Reflections on the unimaginable
History has taught the Jewish people that when we are targeted, terrorized, dehumanized and slaughtered, others will doubt, minimize and even try to erase what happened. We can't let that go unchecked.
Last week, I experienced the most gut-wrenching 45 minutes of my life while watching collected footage from Hamas’s terrorist attacks on Oct. 7. Every person in that room at the Holocaust Museum of Houston, where I hosted the viewing along with Israel’s Consulate General to the Southwest United States, was left silent and shaken. As gutting as this film was, it was critical for me to watch as a way to bear witness to the innocents murdered because they were Israelis and Jews.
As a father of two young children and the husband of an Israeli whose grandparents escaped the Nazis, I was particularly impacted by the plight of a father and his two young boys. The video from the family’s home security cameras showed an unimaginable horror.
We see a father waking up, realizing that something is wrong. Without time to dress, the father urgently wakes his sons and runs with them to the family’s bomb shelter. Within seconds, a Hamas terrorist appears. The terrorist throws a grenade in the shelter. One second later, the father jumps out of the shelter — covering the grenade with his body.
Leaving the shelter requires the boys to walk over their father’s dead body. As they cry and scream, Hamas terrorists direct the boys back to their living room at gunpoint. The two boys cry as they agonize over their father’s murder. One of them cannot see out of one of his eyes, and the other’s leg is gushing blood. The younger brother asks the older brother if this is a dream. “Why are we alive?” the older brother replies, and screams for his mother and father.
Meanwhile, the armed terrorist helps himself to a soda and looks on with glee.
Later, silent footage captures the mother’s return to her home, accompanied by kibbutz security. She sees her husband’s body at the edge of the bomb shelter. The silence cannot mask the universal signs of shock and grief that she feels. (We later learned that the mother chose to share her private footage so that the world would know what and believe happened.)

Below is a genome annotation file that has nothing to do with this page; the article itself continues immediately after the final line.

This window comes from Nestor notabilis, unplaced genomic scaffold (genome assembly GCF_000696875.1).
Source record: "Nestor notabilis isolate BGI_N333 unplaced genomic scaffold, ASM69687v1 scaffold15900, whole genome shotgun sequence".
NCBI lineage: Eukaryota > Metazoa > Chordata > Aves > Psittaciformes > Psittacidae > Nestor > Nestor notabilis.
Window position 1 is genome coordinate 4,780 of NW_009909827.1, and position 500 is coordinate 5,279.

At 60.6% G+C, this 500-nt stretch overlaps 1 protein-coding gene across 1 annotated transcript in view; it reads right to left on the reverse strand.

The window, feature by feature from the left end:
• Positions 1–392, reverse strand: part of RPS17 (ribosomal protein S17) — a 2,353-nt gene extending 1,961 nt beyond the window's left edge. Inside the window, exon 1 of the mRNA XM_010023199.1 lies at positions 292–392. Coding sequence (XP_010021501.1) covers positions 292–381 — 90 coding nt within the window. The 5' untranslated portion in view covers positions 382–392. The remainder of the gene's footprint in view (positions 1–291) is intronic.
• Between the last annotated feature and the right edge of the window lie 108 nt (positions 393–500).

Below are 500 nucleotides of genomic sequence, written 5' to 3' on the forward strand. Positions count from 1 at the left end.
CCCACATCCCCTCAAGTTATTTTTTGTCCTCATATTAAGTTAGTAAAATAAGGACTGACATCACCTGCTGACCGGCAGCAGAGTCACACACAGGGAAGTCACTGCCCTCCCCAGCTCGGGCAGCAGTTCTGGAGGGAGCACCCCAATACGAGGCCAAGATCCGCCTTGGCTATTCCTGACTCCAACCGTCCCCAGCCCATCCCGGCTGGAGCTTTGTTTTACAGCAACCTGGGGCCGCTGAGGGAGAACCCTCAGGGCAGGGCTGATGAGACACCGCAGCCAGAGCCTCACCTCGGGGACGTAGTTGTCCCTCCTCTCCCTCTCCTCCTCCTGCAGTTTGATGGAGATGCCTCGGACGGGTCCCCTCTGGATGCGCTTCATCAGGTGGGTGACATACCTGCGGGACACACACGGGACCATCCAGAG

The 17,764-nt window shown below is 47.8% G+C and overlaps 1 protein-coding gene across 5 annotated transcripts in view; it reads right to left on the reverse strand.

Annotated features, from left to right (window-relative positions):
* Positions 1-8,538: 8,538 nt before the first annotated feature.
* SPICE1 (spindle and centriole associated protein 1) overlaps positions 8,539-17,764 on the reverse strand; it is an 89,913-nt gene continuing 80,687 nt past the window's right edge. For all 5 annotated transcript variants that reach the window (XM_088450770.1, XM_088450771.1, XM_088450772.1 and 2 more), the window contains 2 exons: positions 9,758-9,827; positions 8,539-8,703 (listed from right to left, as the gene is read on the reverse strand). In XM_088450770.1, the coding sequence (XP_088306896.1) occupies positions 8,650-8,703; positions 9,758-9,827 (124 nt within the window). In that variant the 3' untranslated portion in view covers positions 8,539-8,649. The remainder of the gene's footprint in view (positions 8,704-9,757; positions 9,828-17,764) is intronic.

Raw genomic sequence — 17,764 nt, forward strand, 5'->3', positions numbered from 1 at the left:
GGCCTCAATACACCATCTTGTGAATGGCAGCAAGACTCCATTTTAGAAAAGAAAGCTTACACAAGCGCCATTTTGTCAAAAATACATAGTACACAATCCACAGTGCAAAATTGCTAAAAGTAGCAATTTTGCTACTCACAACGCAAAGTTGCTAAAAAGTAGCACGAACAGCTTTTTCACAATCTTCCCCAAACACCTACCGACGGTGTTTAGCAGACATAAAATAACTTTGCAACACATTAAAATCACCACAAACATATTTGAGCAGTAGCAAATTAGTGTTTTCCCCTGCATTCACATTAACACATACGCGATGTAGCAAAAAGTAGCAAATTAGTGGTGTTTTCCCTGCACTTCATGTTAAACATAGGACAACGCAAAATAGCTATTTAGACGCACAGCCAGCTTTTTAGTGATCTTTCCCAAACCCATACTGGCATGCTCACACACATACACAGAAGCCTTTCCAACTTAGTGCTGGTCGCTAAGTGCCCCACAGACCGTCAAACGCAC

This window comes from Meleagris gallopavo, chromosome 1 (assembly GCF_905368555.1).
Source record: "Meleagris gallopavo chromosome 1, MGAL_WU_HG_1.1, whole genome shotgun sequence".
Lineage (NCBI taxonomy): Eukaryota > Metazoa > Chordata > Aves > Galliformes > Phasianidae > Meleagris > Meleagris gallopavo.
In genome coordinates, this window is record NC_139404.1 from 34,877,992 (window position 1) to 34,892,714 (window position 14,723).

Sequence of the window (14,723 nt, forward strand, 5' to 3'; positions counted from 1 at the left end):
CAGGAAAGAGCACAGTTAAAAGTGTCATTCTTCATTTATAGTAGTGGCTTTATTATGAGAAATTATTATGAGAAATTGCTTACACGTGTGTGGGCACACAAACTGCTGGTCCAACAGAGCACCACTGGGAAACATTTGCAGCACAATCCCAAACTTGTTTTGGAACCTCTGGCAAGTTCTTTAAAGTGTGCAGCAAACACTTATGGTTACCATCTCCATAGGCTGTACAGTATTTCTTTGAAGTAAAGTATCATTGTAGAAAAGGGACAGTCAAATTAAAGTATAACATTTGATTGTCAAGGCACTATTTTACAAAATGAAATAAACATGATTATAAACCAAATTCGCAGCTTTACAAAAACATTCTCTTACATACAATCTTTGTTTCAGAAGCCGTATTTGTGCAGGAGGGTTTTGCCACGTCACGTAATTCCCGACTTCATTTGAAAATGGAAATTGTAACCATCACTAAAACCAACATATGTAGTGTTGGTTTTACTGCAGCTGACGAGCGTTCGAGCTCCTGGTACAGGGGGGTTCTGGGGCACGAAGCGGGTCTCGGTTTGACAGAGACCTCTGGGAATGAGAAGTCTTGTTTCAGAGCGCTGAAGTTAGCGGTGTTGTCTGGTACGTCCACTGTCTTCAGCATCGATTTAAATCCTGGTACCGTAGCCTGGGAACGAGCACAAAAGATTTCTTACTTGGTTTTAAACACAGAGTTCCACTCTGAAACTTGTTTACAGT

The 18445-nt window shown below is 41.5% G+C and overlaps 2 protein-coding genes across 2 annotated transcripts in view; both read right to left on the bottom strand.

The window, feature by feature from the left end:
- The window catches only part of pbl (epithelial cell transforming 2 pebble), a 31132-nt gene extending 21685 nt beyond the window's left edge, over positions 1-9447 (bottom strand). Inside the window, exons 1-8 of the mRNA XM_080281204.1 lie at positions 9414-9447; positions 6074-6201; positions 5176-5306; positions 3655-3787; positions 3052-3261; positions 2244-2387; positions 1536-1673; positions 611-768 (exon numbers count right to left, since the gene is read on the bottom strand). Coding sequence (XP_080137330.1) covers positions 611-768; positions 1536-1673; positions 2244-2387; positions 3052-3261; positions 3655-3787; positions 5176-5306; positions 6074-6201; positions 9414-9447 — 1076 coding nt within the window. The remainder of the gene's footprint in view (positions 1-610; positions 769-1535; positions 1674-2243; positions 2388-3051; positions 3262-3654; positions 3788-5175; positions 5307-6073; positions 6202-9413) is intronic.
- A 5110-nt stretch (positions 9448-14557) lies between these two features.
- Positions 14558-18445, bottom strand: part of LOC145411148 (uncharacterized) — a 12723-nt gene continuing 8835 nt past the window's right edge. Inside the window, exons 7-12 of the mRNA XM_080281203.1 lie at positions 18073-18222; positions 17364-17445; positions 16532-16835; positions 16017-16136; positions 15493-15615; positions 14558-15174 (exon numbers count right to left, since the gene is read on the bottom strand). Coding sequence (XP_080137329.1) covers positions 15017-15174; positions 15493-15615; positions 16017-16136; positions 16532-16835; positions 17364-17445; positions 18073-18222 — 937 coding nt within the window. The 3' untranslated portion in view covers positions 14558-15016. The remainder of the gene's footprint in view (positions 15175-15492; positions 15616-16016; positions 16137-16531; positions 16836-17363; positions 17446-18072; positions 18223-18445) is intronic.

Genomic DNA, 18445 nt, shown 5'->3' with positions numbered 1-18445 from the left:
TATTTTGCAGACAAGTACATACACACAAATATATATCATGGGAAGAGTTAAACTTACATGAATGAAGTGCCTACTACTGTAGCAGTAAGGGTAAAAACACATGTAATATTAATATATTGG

Another particularly striking aspect of the video was how young these terrorists are — mostly teenagers and young men in their twenties. They smile, laugh and celebrate at every turn. They post their videos on social media; take selfies with Israelis they raped, murdered and kidnapped; and call their parents to brag about killing Jews. Whether they know better is a question only they can answer. Hamas has brainwashed them to blindly hate and dehumanize Jews (yes, all Jews, not just Israeli Jews), glorify the killing of Jews (again, all Jews) and eliminate Israel. After seeing these young men proudly display their hate for all the world to see, as well as the street celebrations they enjoyed upon their return to Gaza with captured Israelis, dead and alive, I’m at a loss for how we can begin to undo Hamas’s morally bankrupt dirty work.
During the film, as I experienced anger, anxiety and grief, I kept praying that someone — a soldier, armed guard, anyone — would arrive and push back Hamas and live to tell about it. The unanswered questions of how this happened will get answered, because Israelis relentlessly pursue accountability.
As the video ends with still, unedited images of men, women, and children, all dead, it is clear why Israel meticulously reviewed, analyzed and documented everything — from cell phones to CCTV to social media and everything in between.
History has taught the Jewish people that when we are targeted, terrorized, dehumanized and slaughtered, others will doubt, minimize and even try to erase what happened. This pattern continued with Oct. 7. The Washington Post reported what many of us have been seeing: in city council hearings, public protests and online, “a growing movement with ties to Holocaust denial is effacing history in real-time… Oct. 7 denial is spreading… bleeding into the real world.”
Israel had to prove its trauma because it simply had no other option — and proof notwithstanding, unabashed, undetected or unacknowledged antisemitism persists. For those who have entertained doubts, repeated tropes or downplayed what happened on Oct. 7, think of the widow who was so familiar with the Jewish experience that she knew her husband’s gruesome murder had to be shared, simply to be believed.
If this horrifies you — and it should — ask yourself what you can do. Give money. Invest in Israeli companies. Call your elected officials, not just in Washington, but at home in your local municipalities. Do not hide. This is our moment to be vocal, not to cower out of fear. It is our moral obligation to stand up to hate, bigotry and antisemitism.
Jay Zeidman is the co-founder and managing partner at Altitude Ventures and serves as a commissioner on the Texas Holocaust, Genocide, and Antisemitism Commission.